At the Rendezvous of Decolonization

Publication Type:

Journal Article


Interventions, Volume 11, p.81–93 (2009)



This article examines the 1955 Asian-African Conference held in Bandung, Indonesia with a particular focus on contextualizing its final commuiqué, a key document of the early postcolonial period. Although the Bandung meeting became and important symbol of Third World solidarity by serving as a precursor or the Non-Aligned Movement, the escalating politics of the Cold War equally compromised its aims. Acknowledging this complexity provides insight the challenges faced by postcolonial countries in the aftermath of mid-twentieth-century decolonization, armid stated ideals of anti-imperialism, economic and cultural exchange, and world peace.

African Futures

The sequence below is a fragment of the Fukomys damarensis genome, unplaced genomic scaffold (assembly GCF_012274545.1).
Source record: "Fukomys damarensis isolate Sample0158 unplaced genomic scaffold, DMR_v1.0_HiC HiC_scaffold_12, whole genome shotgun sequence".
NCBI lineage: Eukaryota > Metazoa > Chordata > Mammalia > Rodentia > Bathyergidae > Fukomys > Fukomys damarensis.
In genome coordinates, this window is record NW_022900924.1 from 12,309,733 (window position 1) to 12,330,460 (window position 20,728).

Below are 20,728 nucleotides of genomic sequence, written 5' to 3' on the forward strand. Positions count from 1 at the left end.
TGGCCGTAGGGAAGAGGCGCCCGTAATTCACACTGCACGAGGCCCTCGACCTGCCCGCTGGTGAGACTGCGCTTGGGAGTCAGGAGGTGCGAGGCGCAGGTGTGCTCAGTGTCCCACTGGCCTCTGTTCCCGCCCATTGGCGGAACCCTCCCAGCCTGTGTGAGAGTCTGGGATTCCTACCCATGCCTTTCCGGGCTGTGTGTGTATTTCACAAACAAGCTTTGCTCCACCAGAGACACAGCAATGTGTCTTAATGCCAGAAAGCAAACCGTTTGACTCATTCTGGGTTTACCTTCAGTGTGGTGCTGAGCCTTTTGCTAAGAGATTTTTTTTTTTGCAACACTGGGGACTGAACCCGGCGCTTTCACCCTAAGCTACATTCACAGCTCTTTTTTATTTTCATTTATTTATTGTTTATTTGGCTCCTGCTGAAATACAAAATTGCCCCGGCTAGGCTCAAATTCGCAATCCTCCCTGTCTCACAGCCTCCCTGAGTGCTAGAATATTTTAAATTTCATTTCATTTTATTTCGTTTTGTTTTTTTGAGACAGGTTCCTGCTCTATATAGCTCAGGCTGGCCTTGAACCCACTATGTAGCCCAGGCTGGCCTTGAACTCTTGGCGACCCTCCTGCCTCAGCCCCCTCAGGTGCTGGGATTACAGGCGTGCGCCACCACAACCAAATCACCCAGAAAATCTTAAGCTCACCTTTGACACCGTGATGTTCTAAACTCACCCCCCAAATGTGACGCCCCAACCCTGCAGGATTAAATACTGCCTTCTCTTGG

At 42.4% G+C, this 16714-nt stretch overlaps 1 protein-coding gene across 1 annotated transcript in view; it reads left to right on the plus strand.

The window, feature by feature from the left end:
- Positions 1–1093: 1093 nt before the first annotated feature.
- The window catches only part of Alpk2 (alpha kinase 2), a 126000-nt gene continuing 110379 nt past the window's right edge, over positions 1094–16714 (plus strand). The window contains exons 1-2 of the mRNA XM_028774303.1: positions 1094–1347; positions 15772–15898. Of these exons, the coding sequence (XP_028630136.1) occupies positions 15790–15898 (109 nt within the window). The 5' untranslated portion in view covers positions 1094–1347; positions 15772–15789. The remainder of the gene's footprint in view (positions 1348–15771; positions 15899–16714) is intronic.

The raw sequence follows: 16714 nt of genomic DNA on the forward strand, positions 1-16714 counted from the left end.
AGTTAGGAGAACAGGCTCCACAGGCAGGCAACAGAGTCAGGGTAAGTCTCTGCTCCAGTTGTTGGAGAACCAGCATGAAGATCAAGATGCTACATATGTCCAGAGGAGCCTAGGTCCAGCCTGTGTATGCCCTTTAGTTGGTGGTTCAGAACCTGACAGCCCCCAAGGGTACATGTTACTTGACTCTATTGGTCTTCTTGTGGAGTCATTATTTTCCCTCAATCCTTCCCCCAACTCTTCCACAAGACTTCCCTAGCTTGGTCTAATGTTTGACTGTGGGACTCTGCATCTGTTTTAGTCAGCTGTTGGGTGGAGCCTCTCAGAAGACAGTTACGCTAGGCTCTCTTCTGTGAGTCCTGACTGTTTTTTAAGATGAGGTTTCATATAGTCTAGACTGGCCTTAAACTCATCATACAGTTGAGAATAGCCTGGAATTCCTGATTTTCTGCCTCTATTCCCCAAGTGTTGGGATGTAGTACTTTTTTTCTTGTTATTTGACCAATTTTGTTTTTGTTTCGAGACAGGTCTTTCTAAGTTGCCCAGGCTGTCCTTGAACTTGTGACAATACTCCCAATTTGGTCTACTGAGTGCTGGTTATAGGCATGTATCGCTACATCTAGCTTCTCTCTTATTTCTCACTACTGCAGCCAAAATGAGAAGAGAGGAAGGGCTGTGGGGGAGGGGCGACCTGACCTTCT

As major transformations unfold, our understanding of Africa, its past, its future and its relation to the world seems to be caught between two contending paradigms. The first is shaped by the discourse of crisis and disaster, emergency and survival. The second is future-oriented. It is preoccupied with Africa’s shifting position within the global economy and its apparent rise, the material and virtual flows and the infrastructures that connect Africa to its diasporas and the broader world, and to the social and aesthetic experiences of its inhabitants. This project will take stock of the contending discourses on African futures. It aims at drawing together in robust conversation a broad range of parallel debates currently going on in areas as diverse as literature, science-fiction, music and digital technologies, economics, futures markets, demography and public health, environmental studies, arts, design and fashion. It will also tease out the theoretical and practical implications of these discourses and the extent to which Afro-futurism could be read against similar trends elsewhere, in China, India, Russia and Brazil in particular.

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